2007 Toyota FJ Cruiser Review

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Bengt Halvorson Bengt Halvorson Deputy Editor
January 2, 2006

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Do you remember when you saw your first Honda Element out on the streets? You might think that the Toyota FJ Cruiser looks a little bit goofy in that same, oddly proportioned way. To the uninitiated, the FJ might look a little bit like the Element crossed with a Hummer H3, but take another long look at it and the FJ’s shape makes a lot of sense — it’s distinctive, fashionable, and functional at the same time, with just enough retro so that, if you squint hard enough, you might see the old 1960s-era Land Cruiser FJ40.

 

While Toyota of course made and imported cars as well through the ’60s, the automaker really built its name in the U.S. and other overseas markets with the FJ40. The early SUV model found fans throughout the world because of its simplicity, off-road ability, and decent (at least then) on-road ability. That, and it was more reliable than anything else at the time that could boast that level of off-road prowess.

 

Straight from concept to production

 

Toyota brought out a concept called the FJ Cruiser at the 2003 Detroit show. Here we are, not even three years later, and the FJ is an in-the-flesh production vehicle. What’s more not much at all has changed from concept to production. Kudos to the huge automaker for being able to rush a stellar product to production when it sees the market potential.

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The FJ might boast completely new sheetmetal and an interior that’s bolder than anything we could have expected, but its mechanical layout is very familiar. The FJ is built on a stretched version of the Land Cruiser Prado — the smaller Land Cruiser model that’s sold in other parts of the world and that the current 4Runner is also based on.

 

The FJ Cruiser’s standard (and only) engine is the same 4.0-liter aluminum-block V-6 with variable valve timing that’s offered in the 4Runner, Tundra, and Tacoma . Here it makes 239 horsepower and 278 lb-ft of torque. The engine’s mated to either a five-speed automatic transmission (again shared with the 4Runner) or a six-speed manual transmission exclusive to the FJ. Like previous Toyota trucks, manual-transmission FJs have a clutch-start cancel button that allows the vehicle (and engine) to be started in gear.

 

Most FJs will be equipped with a full-time 4WD transfer case with high and low ranges, but for street poseurs there’s also a model with just rear-wheel drive.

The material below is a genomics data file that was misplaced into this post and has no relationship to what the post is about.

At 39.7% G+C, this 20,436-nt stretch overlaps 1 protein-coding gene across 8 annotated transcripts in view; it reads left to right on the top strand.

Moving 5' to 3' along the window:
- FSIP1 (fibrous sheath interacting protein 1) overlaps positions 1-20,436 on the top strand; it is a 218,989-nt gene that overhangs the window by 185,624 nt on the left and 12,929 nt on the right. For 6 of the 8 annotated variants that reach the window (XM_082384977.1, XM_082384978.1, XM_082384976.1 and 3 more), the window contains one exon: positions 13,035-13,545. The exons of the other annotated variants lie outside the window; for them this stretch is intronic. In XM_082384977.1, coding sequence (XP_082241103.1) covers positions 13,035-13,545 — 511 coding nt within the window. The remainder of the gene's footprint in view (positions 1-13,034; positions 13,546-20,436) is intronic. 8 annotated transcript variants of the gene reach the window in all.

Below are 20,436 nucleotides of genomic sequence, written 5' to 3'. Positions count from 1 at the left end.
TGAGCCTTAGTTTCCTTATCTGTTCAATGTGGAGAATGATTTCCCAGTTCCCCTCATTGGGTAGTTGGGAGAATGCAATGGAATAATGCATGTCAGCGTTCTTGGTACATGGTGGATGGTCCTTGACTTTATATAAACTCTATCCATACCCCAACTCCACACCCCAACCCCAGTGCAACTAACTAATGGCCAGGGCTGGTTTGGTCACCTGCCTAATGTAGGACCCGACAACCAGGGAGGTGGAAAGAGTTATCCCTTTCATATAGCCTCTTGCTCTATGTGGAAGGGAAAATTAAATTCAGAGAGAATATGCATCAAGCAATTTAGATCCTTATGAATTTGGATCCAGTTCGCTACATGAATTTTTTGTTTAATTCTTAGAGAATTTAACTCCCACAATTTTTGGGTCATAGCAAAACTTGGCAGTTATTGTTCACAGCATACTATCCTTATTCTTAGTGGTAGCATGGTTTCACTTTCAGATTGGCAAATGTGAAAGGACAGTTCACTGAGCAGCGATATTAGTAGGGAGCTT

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On manual models there’s a Torsen-style center differential that runs on a static torque distribution of 40/60 front/rear and can be engaged in either range to help get maximum traction on extremely slippery or uneven surfaces, sending up to 70 percent of torque to the back or up to 53 percent to the front. For automatic transmission models, there’s something called the automatic disconnecting front differential (ADD) to aid in torque distribution. Finally, there’s an available electronically actuated locking rear diff, which when engaged will deactivate the A-TRAC traction aid. A-TRAC uses the brakes to help reduce wheelspin and redistribute torque, achieving the equivalent of a locked center diff and limited slip front and rear diffs.

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Seriously off-road able

If you didn’t catch what all that meant, we can attest the FJ Cruiser is amazing off-road. The A-TRAC system works quickly in even the most precarious, slippery situations off-road, and it’s likely that people will rarely if ever need engage the locking rear differential and override it.

 

Thanks to a short wheelbase, wide track, and very small front and rear overhangs, the FJ Cruiser is laid out in a way that makes that off-roading all the easier, and makes boulder-hopping a reality. Approach and departure angles for the 4WD are 34 and 30 degrees, respectively, maximum fording depth is 27.5 inches. Skid plates help protect the engine, transfer case, and fuel tank, and vitals are tucked neatly inside the protection of the frame rails. In our very demanding, boulder-and-trench course we saw plenty of use for the skid plates, and we even teetered on the frame rails at one point with absolutely no trouble or crunching sounds.